Human trafficking is a growing global scourge. And while the problem is more acute in some countries, the U.S. is certainly not immune. Its efforts to fight the crime will be enhanced through interagency cooperation, making it especially positive news that the U.S. Departments of Justice, Labor and Homeland Security have jointly announced that six cities will be sites of new Anti-Trafficking Coordination Teams.
It’s even better news that Minneapolis will be one of them.
Each team will be led by the local U.S. attorney (Andrew Luger in Minnesota) and the highest-ranking federal investigative agents in the FBI, U.S. Immigration and Customs Enforcement (ICE) and Department of Labor regional field offices. They’ll lead what’s called Phase II of the ACTeam Initiative, which the Justice Department describes as an interagency effort to streamline federal criminal investigations and prosecution of human-trafficking offenses.
The selection of Minneapolis as one of the six cities reflects strong local leadership on an international issue.
“It’s a recognition of the work we have done over the last two years in building all kinds of state, local and federal partnerships to better investigate and prosecute these cases,” Laura Provinzino, assistant U.S. attorney and human-trafficking coordinator, told an editorial writer.
U.S. Sen. Amy Klobuchar agrees. “It’s an acknowledgment of the work we’ve been doing, the coordination, the model and the work we’ve done in Congress,” she said last week.
In fact, some of the congressional action, such as this year’s Justice for Victims of Trafficking Act, was led by Klobuchar, a Democrat, and Minnesota’s Third District Republican Rep. Erik Paulsen. The act was modeled on Minnesota’s “Safe Harbor” law.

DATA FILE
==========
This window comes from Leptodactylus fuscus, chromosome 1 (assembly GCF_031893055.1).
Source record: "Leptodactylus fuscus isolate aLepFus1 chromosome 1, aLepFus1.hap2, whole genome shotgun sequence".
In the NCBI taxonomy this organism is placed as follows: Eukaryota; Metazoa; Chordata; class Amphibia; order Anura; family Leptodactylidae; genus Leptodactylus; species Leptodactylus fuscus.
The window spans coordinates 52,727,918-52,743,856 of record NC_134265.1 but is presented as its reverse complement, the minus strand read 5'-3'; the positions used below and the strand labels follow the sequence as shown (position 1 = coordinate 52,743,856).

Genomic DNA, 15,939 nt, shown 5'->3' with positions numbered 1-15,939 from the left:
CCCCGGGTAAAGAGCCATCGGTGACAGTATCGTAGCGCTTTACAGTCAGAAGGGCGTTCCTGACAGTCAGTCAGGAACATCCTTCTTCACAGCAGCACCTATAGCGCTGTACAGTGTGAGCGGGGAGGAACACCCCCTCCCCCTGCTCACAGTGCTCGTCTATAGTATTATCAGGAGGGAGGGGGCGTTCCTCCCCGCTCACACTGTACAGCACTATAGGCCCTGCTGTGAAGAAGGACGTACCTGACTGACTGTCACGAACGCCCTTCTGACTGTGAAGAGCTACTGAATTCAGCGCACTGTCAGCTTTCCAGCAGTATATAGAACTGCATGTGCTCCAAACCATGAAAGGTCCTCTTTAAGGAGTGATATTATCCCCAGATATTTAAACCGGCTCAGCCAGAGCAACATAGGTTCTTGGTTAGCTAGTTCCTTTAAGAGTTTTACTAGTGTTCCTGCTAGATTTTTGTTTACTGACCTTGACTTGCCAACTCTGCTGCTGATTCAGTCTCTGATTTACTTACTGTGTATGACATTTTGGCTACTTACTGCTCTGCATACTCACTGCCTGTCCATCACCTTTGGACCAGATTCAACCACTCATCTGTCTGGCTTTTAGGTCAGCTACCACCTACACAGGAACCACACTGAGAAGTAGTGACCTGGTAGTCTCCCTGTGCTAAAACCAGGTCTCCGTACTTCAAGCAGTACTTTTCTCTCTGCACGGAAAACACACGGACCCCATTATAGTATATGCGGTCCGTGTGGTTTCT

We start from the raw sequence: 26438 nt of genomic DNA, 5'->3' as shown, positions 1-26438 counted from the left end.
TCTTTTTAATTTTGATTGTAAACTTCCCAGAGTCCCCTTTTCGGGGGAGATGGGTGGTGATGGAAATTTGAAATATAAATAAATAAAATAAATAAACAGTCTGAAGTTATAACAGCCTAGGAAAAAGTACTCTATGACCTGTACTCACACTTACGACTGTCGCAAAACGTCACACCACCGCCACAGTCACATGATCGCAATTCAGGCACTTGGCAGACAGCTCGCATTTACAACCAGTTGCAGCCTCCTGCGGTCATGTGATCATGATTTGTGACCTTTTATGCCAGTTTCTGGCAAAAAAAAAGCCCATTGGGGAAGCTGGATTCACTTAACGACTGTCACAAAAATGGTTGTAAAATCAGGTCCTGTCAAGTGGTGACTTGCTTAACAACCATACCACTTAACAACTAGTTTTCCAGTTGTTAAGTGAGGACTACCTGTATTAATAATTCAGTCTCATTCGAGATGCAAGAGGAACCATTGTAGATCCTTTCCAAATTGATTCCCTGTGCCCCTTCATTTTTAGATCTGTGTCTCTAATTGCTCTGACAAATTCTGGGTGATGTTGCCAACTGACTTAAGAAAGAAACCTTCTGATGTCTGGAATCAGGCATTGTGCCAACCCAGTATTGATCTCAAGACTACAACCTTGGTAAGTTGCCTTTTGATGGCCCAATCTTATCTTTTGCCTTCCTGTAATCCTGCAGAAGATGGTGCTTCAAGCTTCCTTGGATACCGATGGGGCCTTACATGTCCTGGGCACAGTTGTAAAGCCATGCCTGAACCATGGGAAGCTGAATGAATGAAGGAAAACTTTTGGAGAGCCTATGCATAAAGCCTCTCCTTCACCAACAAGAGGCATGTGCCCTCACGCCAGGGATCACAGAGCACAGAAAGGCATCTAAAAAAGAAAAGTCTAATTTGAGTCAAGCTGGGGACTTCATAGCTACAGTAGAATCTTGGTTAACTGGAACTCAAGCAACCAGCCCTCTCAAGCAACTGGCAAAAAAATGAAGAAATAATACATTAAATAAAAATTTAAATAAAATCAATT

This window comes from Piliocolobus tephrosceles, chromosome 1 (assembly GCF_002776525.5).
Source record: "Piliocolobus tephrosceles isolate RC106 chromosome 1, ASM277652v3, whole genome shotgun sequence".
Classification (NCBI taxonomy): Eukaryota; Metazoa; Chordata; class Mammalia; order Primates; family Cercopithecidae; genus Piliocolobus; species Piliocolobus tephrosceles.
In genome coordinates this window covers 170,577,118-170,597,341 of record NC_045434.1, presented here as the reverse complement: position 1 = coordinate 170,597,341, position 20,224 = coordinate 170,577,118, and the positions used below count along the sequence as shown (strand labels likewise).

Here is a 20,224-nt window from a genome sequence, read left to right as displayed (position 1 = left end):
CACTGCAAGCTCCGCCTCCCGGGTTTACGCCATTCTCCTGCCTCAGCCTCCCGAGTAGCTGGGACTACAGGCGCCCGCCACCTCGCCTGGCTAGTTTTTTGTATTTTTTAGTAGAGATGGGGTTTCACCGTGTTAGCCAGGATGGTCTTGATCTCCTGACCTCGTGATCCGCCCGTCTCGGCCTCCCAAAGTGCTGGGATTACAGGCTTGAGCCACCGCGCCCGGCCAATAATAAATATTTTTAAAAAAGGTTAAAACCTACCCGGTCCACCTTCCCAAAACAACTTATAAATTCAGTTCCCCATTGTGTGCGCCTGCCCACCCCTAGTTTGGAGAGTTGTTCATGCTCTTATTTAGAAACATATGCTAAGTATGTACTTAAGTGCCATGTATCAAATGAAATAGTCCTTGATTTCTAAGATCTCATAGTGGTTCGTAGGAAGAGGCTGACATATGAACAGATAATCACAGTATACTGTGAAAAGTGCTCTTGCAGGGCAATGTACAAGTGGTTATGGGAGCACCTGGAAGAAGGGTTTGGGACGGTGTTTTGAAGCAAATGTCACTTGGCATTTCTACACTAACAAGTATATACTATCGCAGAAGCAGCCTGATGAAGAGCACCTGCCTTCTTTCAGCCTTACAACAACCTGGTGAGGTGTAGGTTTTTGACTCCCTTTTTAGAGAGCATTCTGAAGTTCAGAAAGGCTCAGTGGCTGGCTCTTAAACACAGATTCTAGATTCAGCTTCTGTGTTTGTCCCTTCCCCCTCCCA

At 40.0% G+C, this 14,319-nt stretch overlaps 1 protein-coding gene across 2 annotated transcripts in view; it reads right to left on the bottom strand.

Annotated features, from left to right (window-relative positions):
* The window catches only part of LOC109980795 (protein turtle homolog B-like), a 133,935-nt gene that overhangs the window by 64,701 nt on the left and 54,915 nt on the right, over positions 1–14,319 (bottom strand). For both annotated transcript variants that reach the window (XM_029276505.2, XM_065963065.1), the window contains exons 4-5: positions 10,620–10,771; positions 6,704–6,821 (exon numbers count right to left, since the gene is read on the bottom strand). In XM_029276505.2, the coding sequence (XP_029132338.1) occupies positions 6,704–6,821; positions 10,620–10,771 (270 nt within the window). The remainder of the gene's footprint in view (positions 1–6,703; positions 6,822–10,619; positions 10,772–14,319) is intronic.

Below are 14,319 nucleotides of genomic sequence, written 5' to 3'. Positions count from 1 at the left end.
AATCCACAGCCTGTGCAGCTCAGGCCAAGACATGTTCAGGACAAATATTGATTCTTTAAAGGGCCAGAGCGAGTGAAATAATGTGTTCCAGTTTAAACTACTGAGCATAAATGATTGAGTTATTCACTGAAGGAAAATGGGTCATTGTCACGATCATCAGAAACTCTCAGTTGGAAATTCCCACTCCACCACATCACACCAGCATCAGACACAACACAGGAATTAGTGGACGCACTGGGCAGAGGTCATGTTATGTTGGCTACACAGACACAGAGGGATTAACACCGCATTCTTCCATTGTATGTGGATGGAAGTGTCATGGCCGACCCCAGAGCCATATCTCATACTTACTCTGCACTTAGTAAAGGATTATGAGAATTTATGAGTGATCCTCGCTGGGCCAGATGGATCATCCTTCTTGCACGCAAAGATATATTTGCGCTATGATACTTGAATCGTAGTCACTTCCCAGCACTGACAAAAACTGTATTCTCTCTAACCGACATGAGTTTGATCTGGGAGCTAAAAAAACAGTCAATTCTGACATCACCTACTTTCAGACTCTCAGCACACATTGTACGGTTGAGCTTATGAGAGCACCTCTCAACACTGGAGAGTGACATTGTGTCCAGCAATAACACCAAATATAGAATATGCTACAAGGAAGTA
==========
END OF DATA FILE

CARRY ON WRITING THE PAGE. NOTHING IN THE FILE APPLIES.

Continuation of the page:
Beyond lawmakers and attorneys, advocates combating human trafficking in numerous nongovernmental organizations based in Minnesota are also important players in the local — and global — efforts.
The designation doesn’t immediately bring new resources. But Klobuchar said that she “strongly believes” it makes Minnesota much more competitive when additional grants become available.
It’s easy to be cynical about public service. But beyond the campaign rhetoric denigrating “government,” there are hardworking professionals who eschew partisanship for professionalism and try to tackle intractable problems like human trafficking. Minnesota is fortunate to be recognized for such efforts.
“As a citizen of the state and a law enforcement official, I want to be in a community where children and our immigrant workforce and others are not for sale,” said Provinzino. “That’s a big piece of what we are trying to combat. To make sure that human trafficking doesn’t take place in Minnesota, and through aggressive law enforcement and through prosecution we can hopefully deter more of it from happening.”